Basketball is one of the world’s most popular sports. In Canada, the popularity of basketball is at an all-time high, which may be attributable several cumulative factors, such as the 20th anniversary of the National Basketball Association (NBA) in Canada, the illustrious career of two-time NBA Most Valuable Player (MVP) and global sports ambassador Steve Nash, the resurgence of the Toronto Raptors as a competitive NBA franchise, and Canadians becoming the number one overall NBA draft picks for the last two consecutive years. Additionally, within this relative timeframe, Simon Fraser University (SFU) in Burnaby, British Columbia became the world’s first international National Collegiate Athletic Association (NCAA) university, competing in the Greater Northwest Athletic Conference (GNAC) against strong American competition.

As a result of the increasing prominence of basketball in Canada, we can expect more emphasis to be placed on researching and studying sport science in an attempt to increase the development of basketball players as the popularity of the game continues to flourish and Canadians begin competing at higher levels with stronger competition. However, while much research has been conducted on the sport of basketball with respect to performance testing, cardiovascular fitness, anaerobic fitness, repeated sprint ability, power, jumping, and agility, strength coaches and basketball trainers have generally been poor at translating this abundance of theory into meaningful practice.



There is increasing pressure from parents and coaches to find the next big talent and there is the thought that the best way to do this is to have children playing their sports as much as possible by starting and specializing at their sport from an early age. Moreover, instead of playing a “normal length” season, young athletes are competing year-round through spring and summer leagues in an effort to get more practices and games under their belts, and to gain more exposure. However, this creates a scenario where young athletes are practicing and competing so much that they do not give their bodies a chance to adequately rest and recover from the physical stresses of their sport.  As a result, younger athletes are now encountering overuse injuries that are typically only found in adult, professional athletes. This has the potential to cause early burnout and shorten the length of an athlete’s competitive season, or even their career.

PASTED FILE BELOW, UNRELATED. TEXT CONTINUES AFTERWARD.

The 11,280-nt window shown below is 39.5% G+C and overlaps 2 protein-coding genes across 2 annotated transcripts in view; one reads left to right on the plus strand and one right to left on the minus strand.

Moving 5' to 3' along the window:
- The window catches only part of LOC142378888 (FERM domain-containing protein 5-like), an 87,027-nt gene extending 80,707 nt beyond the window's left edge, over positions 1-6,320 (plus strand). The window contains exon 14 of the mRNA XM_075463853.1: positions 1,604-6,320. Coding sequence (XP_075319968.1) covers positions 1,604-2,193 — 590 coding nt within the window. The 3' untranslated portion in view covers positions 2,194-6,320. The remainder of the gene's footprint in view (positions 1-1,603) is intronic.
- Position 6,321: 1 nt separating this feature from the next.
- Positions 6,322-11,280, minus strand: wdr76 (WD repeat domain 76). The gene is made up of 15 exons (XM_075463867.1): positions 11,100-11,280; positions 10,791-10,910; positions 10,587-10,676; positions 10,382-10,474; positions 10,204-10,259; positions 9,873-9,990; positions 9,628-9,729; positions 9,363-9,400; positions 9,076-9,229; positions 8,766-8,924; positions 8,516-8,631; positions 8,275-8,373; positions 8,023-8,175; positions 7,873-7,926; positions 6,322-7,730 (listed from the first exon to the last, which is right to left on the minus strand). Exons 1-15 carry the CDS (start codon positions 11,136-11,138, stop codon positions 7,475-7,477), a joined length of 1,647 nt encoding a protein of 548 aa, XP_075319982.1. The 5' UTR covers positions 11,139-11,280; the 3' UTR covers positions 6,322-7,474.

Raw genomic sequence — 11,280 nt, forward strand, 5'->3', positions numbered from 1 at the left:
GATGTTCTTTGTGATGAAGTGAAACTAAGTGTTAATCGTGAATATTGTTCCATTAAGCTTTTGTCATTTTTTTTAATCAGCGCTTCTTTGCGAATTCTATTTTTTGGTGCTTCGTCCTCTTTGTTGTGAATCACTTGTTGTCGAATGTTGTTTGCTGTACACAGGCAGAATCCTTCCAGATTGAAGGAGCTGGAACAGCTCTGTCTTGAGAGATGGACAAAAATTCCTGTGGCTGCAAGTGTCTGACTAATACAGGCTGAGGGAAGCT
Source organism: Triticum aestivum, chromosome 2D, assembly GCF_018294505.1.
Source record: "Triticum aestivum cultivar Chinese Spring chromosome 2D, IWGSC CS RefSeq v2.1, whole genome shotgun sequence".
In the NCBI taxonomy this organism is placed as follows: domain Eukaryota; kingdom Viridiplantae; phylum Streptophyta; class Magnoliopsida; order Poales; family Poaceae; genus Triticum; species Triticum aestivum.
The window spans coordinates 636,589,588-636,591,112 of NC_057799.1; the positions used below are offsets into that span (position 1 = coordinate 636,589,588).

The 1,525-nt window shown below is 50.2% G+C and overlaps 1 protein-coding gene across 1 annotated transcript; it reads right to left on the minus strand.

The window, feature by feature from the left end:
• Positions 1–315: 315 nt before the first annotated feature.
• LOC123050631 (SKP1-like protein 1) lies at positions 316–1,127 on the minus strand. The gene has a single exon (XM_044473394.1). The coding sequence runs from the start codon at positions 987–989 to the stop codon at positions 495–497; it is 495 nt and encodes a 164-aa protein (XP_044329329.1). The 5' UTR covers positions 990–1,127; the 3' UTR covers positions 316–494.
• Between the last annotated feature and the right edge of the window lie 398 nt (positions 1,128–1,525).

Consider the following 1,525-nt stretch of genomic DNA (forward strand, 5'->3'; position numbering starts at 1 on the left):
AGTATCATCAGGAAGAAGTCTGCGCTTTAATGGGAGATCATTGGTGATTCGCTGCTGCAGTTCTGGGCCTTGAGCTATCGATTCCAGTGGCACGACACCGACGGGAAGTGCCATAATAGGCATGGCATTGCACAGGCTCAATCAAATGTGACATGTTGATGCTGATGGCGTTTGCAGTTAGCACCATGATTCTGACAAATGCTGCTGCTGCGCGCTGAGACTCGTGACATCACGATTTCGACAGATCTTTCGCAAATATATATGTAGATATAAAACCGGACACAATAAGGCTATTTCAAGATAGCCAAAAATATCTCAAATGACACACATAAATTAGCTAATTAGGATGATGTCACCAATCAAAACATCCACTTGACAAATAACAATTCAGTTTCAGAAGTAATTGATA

There is a current lack of emphasis on pure strength and power training.  The National Strength and Conditioning Association (NSCA) states that it is the role of the Certified Strength and Conditioning Specialist (CSCS) to apply scientific knowledge to improve sport performance. Observationally however, the current training methodologies conducted by some coaches in the local athletic development community do not follow sound strength and conditioning principles. Contrarily, the exercises used by local trainers are often overly sport specific, and instead focus on inducing and enduring fatigue, and developing “mental toughness” (which arguably falls outside the scope of a strength coach’s role) rather than concentrating on sound programming, loading and exercise selection for optimal development of the physiological characteristics such as strength and power that will transfer to greater sport performance.



At Saltus Athletics, it is our intent to remedy these contemporary strength & conditioning issues and increase the quality of training within the local athletic community.  In the coming weeks, we will release a series of blog posts that provide an introductory resource for strength & conditioning professionals and a general framework for designing and implementing a comprehensive, periodized athletic development program for collegiate basketball.

Share your thoughts